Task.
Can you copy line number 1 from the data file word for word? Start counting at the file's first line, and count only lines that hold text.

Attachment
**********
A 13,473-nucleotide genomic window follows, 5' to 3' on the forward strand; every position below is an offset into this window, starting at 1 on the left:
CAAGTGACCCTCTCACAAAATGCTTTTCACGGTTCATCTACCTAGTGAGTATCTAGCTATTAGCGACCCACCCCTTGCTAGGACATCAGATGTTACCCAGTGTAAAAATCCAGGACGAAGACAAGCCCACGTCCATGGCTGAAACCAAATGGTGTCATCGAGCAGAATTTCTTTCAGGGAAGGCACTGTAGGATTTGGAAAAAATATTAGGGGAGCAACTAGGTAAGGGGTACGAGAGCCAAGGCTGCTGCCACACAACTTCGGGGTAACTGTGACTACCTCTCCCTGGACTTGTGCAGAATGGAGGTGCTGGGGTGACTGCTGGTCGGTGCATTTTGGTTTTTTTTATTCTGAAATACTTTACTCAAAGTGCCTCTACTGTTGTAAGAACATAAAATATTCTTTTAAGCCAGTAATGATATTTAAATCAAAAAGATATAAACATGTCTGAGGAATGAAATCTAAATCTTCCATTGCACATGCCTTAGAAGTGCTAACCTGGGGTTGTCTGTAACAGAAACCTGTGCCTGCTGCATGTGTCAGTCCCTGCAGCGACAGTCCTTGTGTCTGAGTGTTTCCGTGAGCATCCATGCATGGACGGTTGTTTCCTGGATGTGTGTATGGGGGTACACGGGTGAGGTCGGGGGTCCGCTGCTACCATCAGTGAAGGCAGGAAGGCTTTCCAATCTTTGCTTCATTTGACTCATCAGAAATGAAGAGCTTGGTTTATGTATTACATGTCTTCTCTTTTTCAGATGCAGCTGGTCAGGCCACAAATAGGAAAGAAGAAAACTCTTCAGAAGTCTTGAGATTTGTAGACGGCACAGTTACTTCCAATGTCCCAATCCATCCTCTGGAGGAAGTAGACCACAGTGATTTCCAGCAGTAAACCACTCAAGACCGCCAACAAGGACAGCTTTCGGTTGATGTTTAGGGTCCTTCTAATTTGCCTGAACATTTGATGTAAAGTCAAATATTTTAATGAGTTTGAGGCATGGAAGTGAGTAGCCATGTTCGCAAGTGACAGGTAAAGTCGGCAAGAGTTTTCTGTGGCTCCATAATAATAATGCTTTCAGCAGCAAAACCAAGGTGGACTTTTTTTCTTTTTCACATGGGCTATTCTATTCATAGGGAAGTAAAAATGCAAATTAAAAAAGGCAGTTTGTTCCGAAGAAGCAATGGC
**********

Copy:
A 13,473-nucleotide genomic window follows, 5' to 3' on the forward strand; every position below is an offset into this window, starting at 1 on the left: